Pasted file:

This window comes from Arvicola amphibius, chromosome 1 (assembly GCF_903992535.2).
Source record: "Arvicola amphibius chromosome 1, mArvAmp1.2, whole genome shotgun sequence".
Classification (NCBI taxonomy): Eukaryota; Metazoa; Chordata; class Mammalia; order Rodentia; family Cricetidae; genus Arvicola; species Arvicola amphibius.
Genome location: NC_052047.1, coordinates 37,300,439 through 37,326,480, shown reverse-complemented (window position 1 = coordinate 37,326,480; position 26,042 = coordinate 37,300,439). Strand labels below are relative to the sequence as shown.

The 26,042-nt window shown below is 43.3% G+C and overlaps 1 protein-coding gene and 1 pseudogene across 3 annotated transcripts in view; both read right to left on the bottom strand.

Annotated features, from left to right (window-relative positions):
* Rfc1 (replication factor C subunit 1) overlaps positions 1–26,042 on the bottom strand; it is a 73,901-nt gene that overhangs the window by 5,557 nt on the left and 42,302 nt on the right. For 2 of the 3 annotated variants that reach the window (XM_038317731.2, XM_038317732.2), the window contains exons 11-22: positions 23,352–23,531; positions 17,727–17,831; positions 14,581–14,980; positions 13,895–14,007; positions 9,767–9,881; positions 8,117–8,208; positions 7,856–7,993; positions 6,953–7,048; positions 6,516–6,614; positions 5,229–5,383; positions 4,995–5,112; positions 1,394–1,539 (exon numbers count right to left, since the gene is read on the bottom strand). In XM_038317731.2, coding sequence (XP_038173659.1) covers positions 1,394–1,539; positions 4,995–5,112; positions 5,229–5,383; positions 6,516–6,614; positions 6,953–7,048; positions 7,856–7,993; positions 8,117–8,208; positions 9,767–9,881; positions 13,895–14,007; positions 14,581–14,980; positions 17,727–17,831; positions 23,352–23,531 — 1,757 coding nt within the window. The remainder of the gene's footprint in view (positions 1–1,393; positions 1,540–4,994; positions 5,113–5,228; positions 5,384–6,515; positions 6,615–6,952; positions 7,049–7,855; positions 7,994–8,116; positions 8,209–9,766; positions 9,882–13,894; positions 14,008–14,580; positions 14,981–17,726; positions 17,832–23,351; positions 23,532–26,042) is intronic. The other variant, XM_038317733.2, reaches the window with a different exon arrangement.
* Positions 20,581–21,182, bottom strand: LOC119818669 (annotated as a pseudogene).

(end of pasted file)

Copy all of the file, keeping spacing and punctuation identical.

This window comes from Arvicola amphibius, chromosome 1 (assembly GCF_903992535.2).
Source record: "Arvicola amphibius chromosome 1, mArvAmp1.2, whole genome shotgun sequence".
Classification (NCBI taxonomy): Eukaryota; Metazoa; Chordata; class Mammalia; order Rodentia; family Cricetidae; genus Arvicola; species Arvicola amphibius.
Genome location: NC_052047.1, coordinates 37,300,439 through 37,326,480, shown reverse-complemented (window position 1 = coordinate 37,326,480; position 26,042 = coordinate 37,300,439). Strand labels below are relative to the sequence as shown.

The 26,042-nt window shown below is 43.3% G+C and overlaps 1 protein-coding gene and 1 pseudogene across 3 annotated transcripts in view; both read right to left on the bottom strand.

Annotated features, from left to right (window-relative positions):
* Rfc1 (replication factor C subunit 1) overlaps positions 1–26,042 on the bottom strand; it is a 73,901-nt gene that overhangs the window by 5,557 nt on the left and 42,302 nt on the right. For 2 of the 3 annotated variants that reach the window (XM_038317731.2, XM_038317732.2), the window contains exons 11-22: positions 23,352–23,531; positions 17,727–17,831; positions 14,581–14,980; positions 13,895–14,007; positions 9,767–9,881; positions 8,117–8,208; positions 7,856–7,993; positions 6,953–7,048; positions 6,516–6,614; positions 5,229–5,383; positions 4,995–5,112; positions 1,394–1,539 (exon numbers count right to left, since the gene is read on the bottom strand). In XM_038317731.2, coding sequence (XP_038173659.1) covers positions 1,394–1,539; positions 4,995–5,112; positions 5,229–5,383; positions 6,516–6,614; positions 6,953–7,048; positions 7,856–7,993; positions 8,117–8,208; positions 9,767–9,881; positions 13,895–14,007; positions 14,581–14,980; positions 17,727–17,831; positions 23,352–23,531 — 1,757 coding nt within the window. The remainder of the gene's footprint in view (positions 1–1,393; positions 1,540–4,994; positions 5,113–5,228; positions 5,384–6,515; positions 6,615–6,952; positions 7,049–7,855; positions 7,994–8,116; positions 8,209–9,766; positions 9,882–13,894; positions 14,008–14,580; positions 14,981–17,726; positions 17,832–23,351; positions 23,532–26,042) is intronic. The other variant, XM_038317733.2, reaches the window with a different exon arrangement.
* Positions 20,581–21,182, bottom strand: LOC119818669 (annotated as a pseudogene).